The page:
Tuesday, February 09, 2010

A little research

Read Write Poem has an interesting exercise up this week. Here are the essentials:

Print off one copy of each of your newest poems. Make it a significant chunk of no fewer than eight, but perhaps no more than 20 poems.
1. Identify five words that you use often in your writing.
2. List the settings found in your poems, if place is an element of your work.
3. Note the point of view used most frequently in your writing.
4. Create a list of stylistic decisions — both good and questionable — that you make in many of your poems. (Use of the same stanza length or form, writing an unnecessary, throat-clearing first stanza, having a random, disconnected title, ending a poem too soon, and so on.)
5. Discern whether your poems have a primarily lyric sensibility, or a narrative approach, or a combination of both (and if so, measure the proportions).
Write a poem that uses:
None of the five words that most frequently appear in your work.
A setting that you have never used before, or that you haven’t used lately.
A point of view that departs from your usual tendencies.
None, or very few, of your usual stylistic decisions. (If you usually have a brief title, try a long one. If you always write in one long stanza, try dividing the poem into smaller groupings. If you often write lyric poems, try a stronger narrative, and vice versa.)
Bonus: Do something in the poem that “puts you outside your comfort zone.” Interpret that however you would like.

I haven't written a poem yet, but I've discovered some interesting things in answering the questions. I pulled the 16 most recent poems off this blog and worked with them.

#1 was unexpectedly difficult. The sample included two sestinas and a villanelle, which tend to skew word occurrences. A sestina end-word is required to appear at least 7 times in the course of the poem, and though I interpret the form loosely (eg. foot, feet, footing), there were still quite a few exact repeats.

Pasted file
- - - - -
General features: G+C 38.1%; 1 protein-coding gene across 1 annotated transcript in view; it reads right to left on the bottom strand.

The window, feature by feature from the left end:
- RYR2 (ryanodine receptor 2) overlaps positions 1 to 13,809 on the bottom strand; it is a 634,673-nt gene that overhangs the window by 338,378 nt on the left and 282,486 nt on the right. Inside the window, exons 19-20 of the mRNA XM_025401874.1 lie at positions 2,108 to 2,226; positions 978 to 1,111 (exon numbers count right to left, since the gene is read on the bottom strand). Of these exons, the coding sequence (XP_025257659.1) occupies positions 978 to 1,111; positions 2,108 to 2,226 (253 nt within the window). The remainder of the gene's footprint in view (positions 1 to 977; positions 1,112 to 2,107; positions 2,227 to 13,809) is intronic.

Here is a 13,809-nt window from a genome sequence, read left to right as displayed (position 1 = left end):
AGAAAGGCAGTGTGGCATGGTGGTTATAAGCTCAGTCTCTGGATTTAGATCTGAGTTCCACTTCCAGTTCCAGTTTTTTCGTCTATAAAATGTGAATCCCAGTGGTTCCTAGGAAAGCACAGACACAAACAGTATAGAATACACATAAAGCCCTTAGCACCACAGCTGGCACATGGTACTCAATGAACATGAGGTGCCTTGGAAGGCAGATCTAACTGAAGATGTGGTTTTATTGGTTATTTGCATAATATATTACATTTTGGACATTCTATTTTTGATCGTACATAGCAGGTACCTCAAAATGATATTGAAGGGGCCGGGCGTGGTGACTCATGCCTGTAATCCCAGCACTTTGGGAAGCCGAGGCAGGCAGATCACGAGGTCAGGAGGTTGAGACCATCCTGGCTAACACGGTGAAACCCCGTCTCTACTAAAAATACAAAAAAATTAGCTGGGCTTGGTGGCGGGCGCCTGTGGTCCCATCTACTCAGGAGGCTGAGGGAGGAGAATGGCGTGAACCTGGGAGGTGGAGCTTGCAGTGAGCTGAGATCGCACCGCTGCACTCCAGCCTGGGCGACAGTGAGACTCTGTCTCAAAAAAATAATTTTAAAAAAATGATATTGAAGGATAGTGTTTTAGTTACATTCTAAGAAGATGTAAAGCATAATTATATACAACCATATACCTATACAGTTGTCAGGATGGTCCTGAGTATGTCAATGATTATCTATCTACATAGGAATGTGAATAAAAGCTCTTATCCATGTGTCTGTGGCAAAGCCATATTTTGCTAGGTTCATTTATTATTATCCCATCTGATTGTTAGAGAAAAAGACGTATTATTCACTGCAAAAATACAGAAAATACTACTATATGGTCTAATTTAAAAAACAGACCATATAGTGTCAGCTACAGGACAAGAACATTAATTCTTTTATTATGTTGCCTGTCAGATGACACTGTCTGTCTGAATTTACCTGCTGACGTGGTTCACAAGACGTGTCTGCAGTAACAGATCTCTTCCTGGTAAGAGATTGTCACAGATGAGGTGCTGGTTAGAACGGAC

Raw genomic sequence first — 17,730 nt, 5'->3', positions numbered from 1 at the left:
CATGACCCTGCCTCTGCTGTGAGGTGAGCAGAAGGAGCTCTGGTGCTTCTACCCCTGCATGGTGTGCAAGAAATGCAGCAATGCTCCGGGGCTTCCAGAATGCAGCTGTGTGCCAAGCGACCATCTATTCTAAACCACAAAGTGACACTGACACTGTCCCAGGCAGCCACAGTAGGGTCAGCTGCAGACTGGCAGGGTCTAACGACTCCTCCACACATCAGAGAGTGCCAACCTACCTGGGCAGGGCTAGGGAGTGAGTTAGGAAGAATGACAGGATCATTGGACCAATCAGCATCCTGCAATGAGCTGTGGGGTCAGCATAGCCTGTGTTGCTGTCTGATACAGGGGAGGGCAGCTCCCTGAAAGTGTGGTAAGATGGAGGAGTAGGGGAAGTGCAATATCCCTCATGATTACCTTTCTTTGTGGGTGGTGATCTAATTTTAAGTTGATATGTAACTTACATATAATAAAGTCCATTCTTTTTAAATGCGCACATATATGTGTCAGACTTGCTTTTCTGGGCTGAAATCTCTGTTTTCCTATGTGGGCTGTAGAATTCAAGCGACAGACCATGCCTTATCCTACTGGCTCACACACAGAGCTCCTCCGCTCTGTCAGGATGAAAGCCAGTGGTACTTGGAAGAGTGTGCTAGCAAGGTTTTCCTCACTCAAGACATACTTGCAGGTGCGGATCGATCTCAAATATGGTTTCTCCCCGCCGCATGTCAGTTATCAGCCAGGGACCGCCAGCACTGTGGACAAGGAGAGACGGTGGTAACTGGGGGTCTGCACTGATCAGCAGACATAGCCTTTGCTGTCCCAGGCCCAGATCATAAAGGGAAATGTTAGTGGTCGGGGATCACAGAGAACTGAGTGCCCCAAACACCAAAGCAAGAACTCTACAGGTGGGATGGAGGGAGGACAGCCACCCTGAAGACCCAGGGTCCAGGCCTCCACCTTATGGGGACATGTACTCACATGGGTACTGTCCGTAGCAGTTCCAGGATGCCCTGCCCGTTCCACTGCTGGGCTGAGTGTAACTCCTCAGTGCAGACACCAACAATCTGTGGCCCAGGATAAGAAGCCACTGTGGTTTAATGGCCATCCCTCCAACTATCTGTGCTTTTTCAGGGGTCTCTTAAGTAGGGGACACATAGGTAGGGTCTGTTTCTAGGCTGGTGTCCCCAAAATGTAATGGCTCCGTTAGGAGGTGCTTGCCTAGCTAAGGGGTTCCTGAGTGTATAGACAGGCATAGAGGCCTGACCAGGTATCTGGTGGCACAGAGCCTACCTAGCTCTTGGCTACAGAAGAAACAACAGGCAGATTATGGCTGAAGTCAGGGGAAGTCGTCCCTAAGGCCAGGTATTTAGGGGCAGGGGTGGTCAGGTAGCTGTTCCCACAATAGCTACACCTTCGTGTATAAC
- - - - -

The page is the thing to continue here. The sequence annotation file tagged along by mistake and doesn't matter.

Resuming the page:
Here are the 29 commonest words in these 16 poems:
the, of, and, I, a, to, in, from, my, that, you, like, on, with, at, not, this, for, is, we, all, it, or, by, he, up, be
(Note that there's a lot of slop in these numbers. Among other things, I counted "I'll" as a single occurrence of "I" rather than an "I" and a "will". That probably wasn't right. I also see that I wasn't careful about plurals; I have "bridge" and "bridges" in as separate entries, which should really have been two occurrences of "bridge".)

No nouns, no verbs except "is/be" (the occurrences of "like" are comparatives). Articles, conjunctions, prepositions and pronouns are generally the commonest words in English, and poetry is no exception to the rule. If anything, I think these words are slightly rarer in poetry compared to normal English: consider "Orchids":

frantically seeking
source of bogus sex odors
wasps lurch toward orchids

Proper grammar would require at least a couple of "the"s. Likewise the last line of Trellis should read "a rose to a trellis."

At 30-36, we have a cluster of words: could, foot, time, was, where, each with 6 occurrences. At least there are a couple of nouns in there. But, wait! Both "foot" and "time" were featured in repetition: "foot" was one of the end-words for Drowning Sestina and several repetitions of "time" occur in Wolf Time.

So, there are a couple of ways I could go with this. I could take the assignment literally, and ditch the top 5: the, of, and, I, a. That would lead to an interesting poem that might sound a little wonky (whole novels have been written without the use of "the", but they've been remembered as curiosities rather than for their literary merits). Or, I could dump the top 5 nouns and verbs, on the reasoning that the intention is to keep us from reusing themes, images, figures of speech etc. But if I used a word in a poem whose form demanded repetition, should that count as one use or several?